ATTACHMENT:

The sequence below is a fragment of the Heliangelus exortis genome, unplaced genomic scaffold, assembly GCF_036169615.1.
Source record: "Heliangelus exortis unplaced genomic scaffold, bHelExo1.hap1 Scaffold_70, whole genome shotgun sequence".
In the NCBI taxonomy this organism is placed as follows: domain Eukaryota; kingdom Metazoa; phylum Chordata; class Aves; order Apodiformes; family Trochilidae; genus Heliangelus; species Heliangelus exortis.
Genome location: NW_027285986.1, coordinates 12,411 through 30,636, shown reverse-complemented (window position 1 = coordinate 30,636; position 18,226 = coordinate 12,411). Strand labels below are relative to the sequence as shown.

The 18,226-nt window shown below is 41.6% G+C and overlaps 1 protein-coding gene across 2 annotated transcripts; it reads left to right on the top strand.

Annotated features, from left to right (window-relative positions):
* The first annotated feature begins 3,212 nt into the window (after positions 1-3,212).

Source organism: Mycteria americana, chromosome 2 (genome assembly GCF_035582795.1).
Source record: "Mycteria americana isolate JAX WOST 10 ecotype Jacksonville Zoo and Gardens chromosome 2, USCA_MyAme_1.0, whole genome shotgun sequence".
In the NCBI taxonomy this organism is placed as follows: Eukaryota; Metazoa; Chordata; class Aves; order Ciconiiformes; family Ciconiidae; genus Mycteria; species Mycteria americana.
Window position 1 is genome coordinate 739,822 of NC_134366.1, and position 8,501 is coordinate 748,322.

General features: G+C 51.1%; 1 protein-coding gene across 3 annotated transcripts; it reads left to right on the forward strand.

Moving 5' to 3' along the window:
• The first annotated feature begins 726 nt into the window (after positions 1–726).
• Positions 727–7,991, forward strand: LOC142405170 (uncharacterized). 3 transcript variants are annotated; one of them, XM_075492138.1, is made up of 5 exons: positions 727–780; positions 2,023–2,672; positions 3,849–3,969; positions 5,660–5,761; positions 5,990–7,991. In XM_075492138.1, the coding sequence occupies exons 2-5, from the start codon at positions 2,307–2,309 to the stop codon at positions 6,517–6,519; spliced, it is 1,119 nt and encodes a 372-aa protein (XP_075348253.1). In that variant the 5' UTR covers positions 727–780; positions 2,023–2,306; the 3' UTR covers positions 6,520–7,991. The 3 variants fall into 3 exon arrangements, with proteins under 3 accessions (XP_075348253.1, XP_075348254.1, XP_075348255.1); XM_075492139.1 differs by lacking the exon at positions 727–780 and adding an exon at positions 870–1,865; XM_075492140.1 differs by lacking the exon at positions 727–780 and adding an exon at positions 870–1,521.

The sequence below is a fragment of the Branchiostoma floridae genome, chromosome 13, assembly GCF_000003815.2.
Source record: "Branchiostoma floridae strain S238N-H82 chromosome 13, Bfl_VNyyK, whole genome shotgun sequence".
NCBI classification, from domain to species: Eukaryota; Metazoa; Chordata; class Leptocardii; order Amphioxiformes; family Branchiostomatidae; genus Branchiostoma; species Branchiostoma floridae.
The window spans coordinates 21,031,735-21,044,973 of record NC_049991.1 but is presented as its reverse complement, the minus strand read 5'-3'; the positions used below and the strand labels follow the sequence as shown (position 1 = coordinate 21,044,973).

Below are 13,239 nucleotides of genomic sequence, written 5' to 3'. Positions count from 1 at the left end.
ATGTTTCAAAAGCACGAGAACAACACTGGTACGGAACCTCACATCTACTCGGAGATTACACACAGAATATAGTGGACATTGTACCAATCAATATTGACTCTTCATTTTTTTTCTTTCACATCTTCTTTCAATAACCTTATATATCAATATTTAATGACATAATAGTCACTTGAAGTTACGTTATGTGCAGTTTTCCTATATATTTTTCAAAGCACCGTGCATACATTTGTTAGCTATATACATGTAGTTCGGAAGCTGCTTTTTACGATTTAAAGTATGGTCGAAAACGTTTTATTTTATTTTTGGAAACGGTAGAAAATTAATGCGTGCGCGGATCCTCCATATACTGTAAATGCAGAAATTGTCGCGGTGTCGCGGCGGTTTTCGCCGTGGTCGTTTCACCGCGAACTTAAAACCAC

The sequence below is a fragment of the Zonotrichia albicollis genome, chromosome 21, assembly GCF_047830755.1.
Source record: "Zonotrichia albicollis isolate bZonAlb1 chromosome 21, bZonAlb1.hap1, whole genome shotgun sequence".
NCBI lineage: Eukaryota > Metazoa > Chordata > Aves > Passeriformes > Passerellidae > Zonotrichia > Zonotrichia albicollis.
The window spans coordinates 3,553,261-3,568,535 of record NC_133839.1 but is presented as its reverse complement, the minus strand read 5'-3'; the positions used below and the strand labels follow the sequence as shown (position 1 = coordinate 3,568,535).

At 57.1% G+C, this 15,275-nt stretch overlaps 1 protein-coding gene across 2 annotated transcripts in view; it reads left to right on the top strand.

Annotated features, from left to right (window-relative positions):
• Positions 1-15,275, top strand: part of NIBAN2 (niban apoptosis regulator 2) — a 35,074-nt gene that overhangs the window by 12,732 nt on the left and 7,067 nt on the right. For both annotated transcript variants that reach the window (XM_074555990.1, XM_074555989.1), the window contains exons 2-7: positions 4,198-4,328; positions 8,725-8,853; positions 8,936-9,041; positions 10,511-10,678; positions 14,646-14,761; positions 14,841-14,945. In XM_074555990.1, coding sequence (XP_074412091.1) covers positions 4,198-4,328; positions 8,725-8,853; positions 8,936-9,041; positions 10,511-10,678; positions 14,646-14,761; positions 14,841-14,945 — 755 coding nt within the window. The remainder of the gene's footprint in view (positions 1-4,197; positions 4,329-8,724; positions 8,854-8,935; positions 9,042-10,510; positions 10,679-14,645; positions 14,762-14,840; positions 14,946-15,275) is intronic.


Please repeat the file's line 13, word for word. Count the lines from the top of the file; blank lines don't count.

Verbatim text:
Moving 5' to 3' along the window: